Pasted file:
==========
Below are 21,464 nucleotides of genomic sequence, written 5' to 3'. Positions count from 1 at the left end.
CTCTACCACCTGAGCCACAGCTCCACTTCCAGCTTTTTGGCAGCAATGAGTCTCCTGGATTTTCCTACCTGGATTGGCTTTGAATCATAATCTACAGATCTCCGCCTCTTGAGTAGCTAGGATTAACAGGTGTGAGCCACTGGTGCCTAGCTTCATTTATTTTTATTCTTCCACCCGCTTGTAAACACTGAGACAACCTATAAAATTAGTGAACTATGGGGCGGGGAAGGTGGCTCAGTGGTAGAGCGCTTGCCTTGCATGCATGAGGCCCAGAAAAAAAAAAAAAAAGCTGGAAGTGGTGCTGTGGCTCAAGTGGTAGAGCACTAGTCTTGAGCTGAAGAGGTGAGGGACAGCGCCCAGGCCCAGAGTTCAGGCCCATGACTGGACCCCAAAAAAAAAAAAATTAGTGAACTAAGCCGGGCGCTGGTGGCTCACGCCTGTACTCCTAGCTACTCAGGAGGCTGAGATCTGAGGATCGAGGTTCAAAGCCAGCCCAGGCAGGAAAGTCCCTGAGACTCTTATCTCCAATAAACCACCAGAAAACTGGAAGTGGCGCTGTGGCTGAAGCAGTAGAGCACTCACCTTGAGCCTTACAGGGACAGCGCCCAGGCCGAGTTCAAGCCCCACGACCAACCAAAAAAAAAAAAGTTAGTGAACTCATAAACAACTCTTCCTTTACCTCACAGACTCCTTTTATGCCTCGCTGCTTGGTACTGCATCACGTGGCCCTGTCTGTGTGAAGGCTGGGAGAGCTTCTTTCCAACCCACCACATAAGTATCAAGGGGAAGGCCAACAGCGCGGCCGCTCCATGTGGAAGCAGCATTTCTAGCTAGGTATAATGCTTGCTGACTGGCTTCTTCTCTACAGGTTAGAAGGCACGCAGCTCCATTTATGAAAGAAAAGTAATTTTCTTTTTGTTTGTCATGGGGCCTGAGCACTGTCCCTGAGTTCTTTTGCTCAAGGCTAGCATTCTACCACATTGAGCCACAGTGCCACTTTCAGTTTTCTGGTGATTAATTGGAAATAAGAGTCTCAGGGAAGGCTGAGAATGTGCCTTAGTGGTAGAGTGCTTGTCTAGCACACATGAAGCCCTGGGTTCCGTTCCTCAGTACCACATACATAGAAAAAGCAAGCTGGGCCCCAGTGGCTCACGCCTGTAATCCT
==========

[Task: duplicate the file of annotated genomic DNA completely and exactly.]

Below are 21,464 nucleotides of genomic sequence, written 5' to 3'. Positions count from 1 at the left end.
CTCTACCACCTGAGCCACAGCTCCACTTCCAGCTTTTTGGCAGCAATGAGTCTCCTGGATTTTCCTACCTGGATTGGCTTTGAATCATAATCTACAGATCTCCGCCTCTTGAGTAGCTAGGATTAACAGGTGTGAGCCACTGGTGCCTAGCTTCATTTATTTTTATTCTTCCACCCGCTTGTAAACACTGAGACAACCTATAAAATTAGTGAACTATGGGGCGGGGAAGGTGGCTCAGTGGTAGAGCGCTTGCCTTGCATGCATGAGGCCCAGAAAAAAAAAAAAAAAGCTGGAAGTGGTGCTGTGGCTCAAGTGGTAGAGCACTAGTCTTGAGCTGAAGAGGTGAGGGACAGCGCCCAGGCCCAGAGTTCAGGCCCATGACTGGACCCCAAAAAAAAAAAAATTAGTGAACTAAGCCGGGCGCTGGTGGCTCACGCCTGTACTCCTAGCTACTCAGGAGGCTGAGATCTGAGGATCGAGGTTCAAAGCCAGCCCAGGCAGGAAAGTCCCTGAGACTCTTATCTCCAATAAACCACCAGAAAACTGGAAGTGGCGCTGTGGCTGAAGCAGTAGAGCACTCACCTTGAGCCTTACAGGGACAGCGCCCAGGCCGAGTTCAAGCCCCACGACCAACCAAAAAAAAAAAAGTTAGTGAACTCATAAACAACTCTTCCTTTACCTCACAGACTCCTTTTATGCCTCGCTGCTTGGTACTGCATCACGTGGCCCTGTCTGTGTGAAGGCTGGGAGAGCTTCTTTCCAACCCACCACATAAGTATCAAGGGGAAGGCCAACAGCGCGGCCGCTCCATGTGGAAGCAGCATTTCTAGCTAGGTATAATGCTTGCTGACTGGCTTCTTCTCTACAGGTTAGAAGGCACGCAGCTCCATTTATGAAAGAAAAGTAATTTTCTTTTTGTTTGTCATGGGGCCTGAGCACTGTCCCTGAGTTCTTTTGCTCAAGGCTAGCATTCTACCACATTGAGCCACAGTGCCACTTTCAGTTTTCTGGTGATTAATTGGAAATAAGAGTCTCAGGGAAGGCTGAGAATGTGCCTTAGTGGTAGAGTGCTTGTCTAGCACACATGAAGCCCTGGGTTCCGTTCCTCAGTACCACATACATAGAAAAAGCAAGCTGGGCCCCAGTGGCTCACGCCTGTAATCCT